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SLICE MOVEMENT in NMR IMAGING

IP.com Disclosure Number: IPCOM000039612D
Original Publication Date: 1987-Jul-01
Included in the Prior Art Database: 2005-Feb-01
Document File: 3 page(s) / 20K

Publishing Venue

IBM

Related People

Harrison, CG: AUTHOR

Abstract

In NMR (nuclear magnetic resonance) imaging selective excitation of a slice of spins in any extended object is accomplished by applying an RF (radio frequency) pulse with a narrow band width in the presence of a slice-selecting gradient. The excited slice will be located at the position r, where r satisfies the relation: (Image Omitted) (1) where f is the carrier frequency of the rf pulse, fo is the normal spin resonance frequency and is the magnetogyric ratio: (2) where Bo is the (homogeneous) static magnetic field.

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SLICE MOVEMENT in NMR IMAGING

In NMR (nuclear magnetic resonance) imaging selective excitation of a slice of spins in any extended object is accomplished by applying an RF (radio frequency) pulse with a narrow band width in the presence of a slice-selecting gradient. The excited slice will be located at the position r, where r satisfies the relation:

(Image Omitted)

(1) where f is the carrier frequency of the rf pulse, fo is the normal spin resonance frequency and is the magnetogyric ratio: (2) where Bo is the (homogeneous) static magnetic field. In the trivial experiment: f=fo and the slice is excited at the zero crossing of the gradient field In the more general case, f / fo and the slice is displaced from the zero crossing by: (3) This is called

"slice movement" and can be accomplished generally by programming a frequency synthesizer from a control computer. During the signal acquisition phase of an NMR imaging experiment, the slice selecting gradient will be off, and so the nominal spin frequency will revert to fo. (The resonance will, of course, be broadened by the read-out gradient but this does not shift the center frequency of the excited spins.) In NMR in general and NMR imaging in particular, it is important to maintain a fixed phase relationship between the excitation RF signal and the demodulating frequency applied during read-out. Unless the phase relationship is constant, the phase of the acquired signal will vary in an unknown manner and require separate phase correction for each experiment; this would be a major disadvantage. For NMR imaging with slice movement, there are thus two options for the demodulating frequency: 1. Demodulation takes place at fo, but the frequency synthesizer is specially adapted to move from f to fo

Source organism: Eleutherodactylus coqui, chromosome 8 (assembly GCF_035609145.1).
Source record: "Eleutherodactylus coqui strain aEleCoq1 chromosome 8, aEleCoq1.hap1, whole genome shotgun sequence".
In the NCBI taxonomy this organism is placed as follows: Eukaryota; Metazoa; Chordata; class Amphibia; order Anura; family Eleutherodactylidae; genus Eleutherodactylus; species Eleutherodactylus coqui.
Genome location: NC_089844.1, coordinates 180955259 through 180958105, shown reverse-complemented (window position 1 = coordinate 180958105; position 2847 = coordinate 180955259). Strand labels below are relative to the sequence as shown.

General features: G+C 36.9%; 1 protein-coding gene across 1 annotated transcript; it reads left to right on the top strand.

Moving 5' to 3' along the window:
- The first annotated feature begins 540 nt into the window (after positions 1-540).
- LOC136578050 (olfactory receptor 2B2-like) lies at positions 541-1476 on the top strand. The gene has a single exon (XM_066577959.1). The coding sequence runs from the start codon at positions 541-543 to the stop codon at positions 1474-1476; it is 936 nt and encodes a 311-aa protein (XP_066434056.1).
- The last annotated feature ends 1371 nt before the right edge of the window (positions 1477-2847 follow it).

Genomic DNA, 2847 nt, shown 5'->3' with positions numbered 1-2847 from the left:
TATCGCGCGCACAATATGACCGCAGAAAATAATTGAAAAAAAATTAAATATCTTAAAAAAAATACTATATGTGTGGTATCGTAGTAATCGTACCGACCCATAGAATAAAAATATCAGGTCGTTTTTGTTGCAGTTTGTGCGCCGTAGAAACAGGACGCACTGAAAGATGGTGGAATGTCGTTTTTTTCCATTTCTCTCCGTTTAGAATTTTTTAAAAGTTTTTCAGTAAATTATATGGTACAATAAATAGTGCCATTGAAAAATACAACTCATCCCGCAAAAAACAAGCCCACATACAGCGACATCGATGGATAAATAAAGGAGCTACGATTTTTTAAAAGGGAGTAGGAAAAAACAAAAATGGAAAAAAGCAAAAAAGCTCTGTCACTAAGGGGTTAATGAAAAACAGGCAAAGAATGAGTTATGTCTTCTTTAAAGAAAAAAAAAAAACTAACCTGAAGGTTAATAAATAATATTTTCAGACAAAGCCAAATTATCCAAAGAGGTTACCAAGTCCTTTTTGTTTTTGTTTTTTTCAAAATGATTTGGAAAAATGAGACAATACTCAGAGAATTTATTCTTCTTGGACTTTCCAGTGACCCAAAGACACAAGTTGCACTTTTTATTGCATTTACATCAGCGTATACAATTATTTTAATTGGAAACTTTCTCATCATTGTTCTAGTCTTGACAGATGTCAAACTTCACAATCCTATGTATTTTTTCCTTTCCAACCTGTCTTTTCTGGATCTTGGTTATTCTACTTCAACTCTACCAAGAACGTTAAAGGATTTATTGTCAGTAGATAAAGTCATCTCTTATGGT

in a way that ensures a known phase relationship. 2. Demodulation takes place at f. In this case the read-out signal is displaced in frequency by the

difference (f-fo). This has two practical

consequences: (i) the band width of the receiver must

be increased by 2 (f-fo), which admits more noise, and

(ii) the image becomes displaced in the image space

because the coordinate origin has moved. Most commercial imaging systems use option 1, a complex, expensive phase-coherent synthesizer. Apparatus employing option 2, while avoiding the problem of image shift, is schematically shown in Fig. 1. The modulation/demodulation frequency f is generated by frequency synthesizer 10 and fed to modulator 11 and demodulator 15. Modulator 11 and amplifier 12 are part of the RF transmitter, and signals therefrom excite an object located near probe 13. Resonant signals from the object are picked up by the probe and fed through

1

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pre-amplifier 14 to demodulator 15. An exemplary NMR experiment is illustrated in Fig. 2. SLICE MOVEMENT IN NMR IMAGING - Continued With reference to Fig. 3, consider a two-dimensional sl...